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On Trail of the Real Osama bin Laden

Profile: Prime suspect in Tuesday's attacks could have been a builder instead of an avowed destroyer. His hatred of America runs deep.


ISLAMABAD, Pakistan — Had the world turned differently for Osama bin Laden, he would have used his engineering degree to construct buildings instead of plotting to blow them up.

To many top American officials, Bin Laden is the chief suspect in Tuesday's massacres in New York, Washington and Pennsylvania. He has been in this role before: He was indicted in the 1998 bombings of two U.S. embassies in East Africa. On Thursday, Secretary of State Colin L. Powell named him when he vowed that the United States would "rip the [terrorist] network up."

Bin Laden was supposed to follow in the footsteps of his father, a billionaire Yemeni-born building contractor in Saudi Arabia, and use family ties to the Saudi royal family to get even richer.

But after learning the tenets of militant Islam in the rugged mountains of Afghanistan during the holy war against Soviet troops in the 1980s, he turned his anger on the United States when it sent troops to Saudi Arabia in 1990 to oppose Iraq.

By most accounts, Bin Laden was not a major player in the Afghan war. Nor is he known as an incisive Islamic scholar. But as he applied his wealth and organizational skills to his vision of dislodging the U.S. and its Western allies from the Middle East, he became the focus of U.S. anti-terrorism experts--and consequently a hero to many angry, disenfranchised Muslims.

Bin Laden denies involvement in Tuesday's attacks, and some terrorist experts caution that others might have been more directly involved. They cite evidence that terrorist cells tied to other radical groups and governments could have been the organizers.

But Bin Laden's influence stretches far beyond his Afghanistan bases. Regardless whether it can ever be determined that he ordered the attacks, his support for Islamic radicals has made him an inspiration for terrorists around the globe.

Among other names, his followers call him "the Prince," "the Emir" or "the Director." CIA profilers have studied every known utterance and piece of film footage of Bin Laden for clues to his motives, his health and his mental state.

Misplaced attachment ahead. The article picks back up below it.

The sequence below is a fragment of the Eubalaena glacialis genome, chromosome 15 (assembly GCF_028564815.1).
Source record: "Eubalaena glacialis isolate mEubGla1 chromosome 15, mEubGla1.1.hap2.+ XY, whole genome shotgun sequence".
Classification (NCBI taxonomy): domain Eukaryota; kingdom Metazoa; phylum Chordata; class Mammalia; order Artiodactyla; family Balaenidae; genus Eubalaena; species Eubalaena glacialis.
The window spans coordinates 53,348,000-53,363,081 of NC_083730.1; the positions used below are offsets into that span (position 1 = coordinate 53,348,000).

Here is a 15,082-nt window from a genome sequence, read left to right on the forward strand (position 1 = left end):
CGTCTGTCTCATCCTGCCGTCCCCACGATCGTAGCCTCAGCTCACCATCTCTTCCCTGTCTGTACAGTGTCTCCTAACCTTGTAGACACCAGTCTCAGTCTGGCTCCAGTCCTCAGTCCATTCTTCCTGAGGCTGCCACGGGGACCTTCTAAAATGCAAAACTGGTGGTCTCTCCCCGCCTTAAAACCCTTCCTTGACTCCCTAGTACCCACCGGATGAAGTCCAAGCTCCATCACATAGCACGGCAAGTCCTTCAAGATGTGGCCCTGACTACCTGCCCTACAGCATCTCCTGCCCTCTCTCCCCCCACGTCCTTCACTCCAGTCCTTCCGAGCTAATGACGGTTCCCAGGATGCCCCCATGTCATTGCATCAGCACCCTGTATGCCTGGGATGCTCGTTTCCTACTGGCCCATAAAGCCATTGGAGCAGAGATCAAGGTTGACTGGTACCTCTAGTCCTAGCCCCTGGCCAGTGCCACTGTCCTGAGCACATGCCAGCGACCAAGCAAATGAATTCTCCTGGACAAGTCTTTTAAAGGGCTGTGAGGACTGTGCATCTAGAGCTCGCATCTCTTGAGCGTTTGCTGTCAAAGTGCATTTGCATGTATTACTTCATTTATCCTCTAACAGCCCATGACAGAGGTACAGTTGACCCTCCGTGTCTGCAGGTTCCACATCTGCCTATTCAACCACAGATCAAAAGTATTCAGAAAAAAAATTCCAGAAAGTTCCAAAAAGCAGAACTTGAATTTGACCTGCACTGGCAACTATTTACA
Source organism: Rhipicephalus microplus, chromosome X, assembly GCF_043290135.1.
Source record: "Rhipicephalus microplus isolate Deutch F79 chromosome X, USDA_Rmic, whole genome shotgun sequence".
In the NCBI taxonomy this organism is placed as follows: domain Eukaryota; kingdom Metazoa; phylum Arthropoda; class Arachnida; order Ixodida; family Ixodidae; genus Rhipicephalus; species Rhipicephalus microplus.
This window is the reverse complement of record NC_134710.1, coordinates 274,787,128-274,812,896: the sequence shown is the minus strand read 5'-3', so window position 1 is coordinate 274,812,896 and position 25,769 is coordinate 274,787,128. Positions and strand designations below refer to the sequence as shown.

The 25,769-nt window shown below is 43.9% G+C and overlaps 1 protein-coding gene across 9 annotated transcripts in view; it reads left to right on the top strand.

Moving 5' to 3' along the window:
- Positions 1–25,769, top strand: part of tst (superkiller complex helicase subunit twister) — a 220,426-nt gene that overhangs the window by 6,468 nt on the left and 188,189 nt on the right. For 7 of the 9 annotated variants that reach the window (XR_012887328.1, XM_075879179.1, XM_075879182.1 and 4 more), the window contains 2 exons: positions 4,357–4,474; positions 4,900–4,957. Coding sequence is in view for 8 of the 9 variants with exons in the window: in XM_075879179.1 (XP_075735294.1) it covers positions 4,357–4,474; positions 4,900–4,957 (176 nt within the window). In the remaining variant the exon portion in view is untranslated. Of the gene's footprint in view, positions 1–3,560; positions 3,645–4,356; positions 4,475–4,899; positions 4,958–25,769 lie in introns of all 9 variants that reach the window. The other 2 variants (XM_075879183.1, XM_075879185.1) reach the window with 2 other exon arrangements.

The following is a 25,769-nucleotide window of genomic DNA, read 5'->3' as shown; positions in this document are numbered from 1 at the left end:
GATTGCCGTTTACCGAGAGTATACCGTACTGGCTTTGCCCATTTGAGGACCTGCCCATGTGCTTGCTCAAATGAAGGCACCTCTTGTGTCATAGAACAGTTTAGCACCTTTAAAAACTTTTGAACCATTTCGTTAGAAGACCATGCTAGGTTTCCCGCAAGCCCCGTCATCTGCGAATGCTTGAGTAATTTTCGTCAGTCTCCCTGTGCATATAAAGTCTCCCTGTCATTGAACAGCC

Bin Laden's ruthless radicalism actually began as a reaction to the astonishing wealth and excesses of the 1970s oil boom in Saudi Arabia, said Yossef Bodansky, who studied Bin Laden as director of the House Task Force on Terrorism and Unconventional Warfare.

Believed to have been born in 1957, Bin Laden grew up tall and lean during those profligate years. At about 6-foot-5, he towers over his associates. Some accounts of his teenage years say he was quiet and pious; other say he often flew to Beirut, then the Riviera of the Middle East, where he partied in casinos and nightclubs, chased women and sometimes let off steam in bar brawls.

His transformation into a holy warrior was, in part, fueled by a now widespread conviction in the Muslim world that U.S. support for Israel allows it to illegally occupy Palestinian territory.

Bin Laden told Qatar's Al Jazeera television in a rare interview in 1999 that even when he was on the same side as the United States--fighting the Soviets in Afghanistan--he "always hated the Americans because they are against Muslims. . . . We didn't want the U.S. support in Afghanistan, but we just happened to be fighting the same enemy."

His terrorism career began the second time he was faced with prospect of a U.S. military alliance with Muslims--this time when Saudi Arabia and many other countries joined the American-led coalition against Iraq's Saddam Hussein.

A Declaration of War Against the U.S. in 1996

When Saudi King Fahd agreed in 1990 to let Washington send soldiers to his nation, Bin Laden urged peaceful protest through a boycott of American goods. The royal family turned against him, and Bin Laden joined Islamists demanding far more extreme measures.

According to the indictment that accuses Bin Laden of masterminding the 1998 embassy bombings, which killed 224 people and injured thousands, his global network of terror is called Al Qaeda, which is Arabic for "the Base."

His first base was in Sudan, where he moved after leaving Saudi Arabia. But U.S. pressure on that war-racked African country forced him to move to Afghanistan with a military transport planeload of 150 supporters in 1996. He declared war on all Americans the same year.

Since January 1996, a dozen U.S. federal agencies have been cooperating in the effort to stop Bin Laden's jihad against Americans. But his network only expanded its reach, with allies in a long list of countries as diverse as Egypt, Somalia, Albania, Bosnia-Herzegovina, Malaysia and the Philippines.

It is Bin Laden's ability to spin such a lethal web out of loosely allied Islamist groups around the world that makes him so unique--and difficult to stop.

"He's been singularly successful in unifying the diverse strands of terrorism in the Middle East and weaving them into a more formidable whole than it's ever been," said Bruce Hoffman, director of think tank Rand Corp.'s Washington office.

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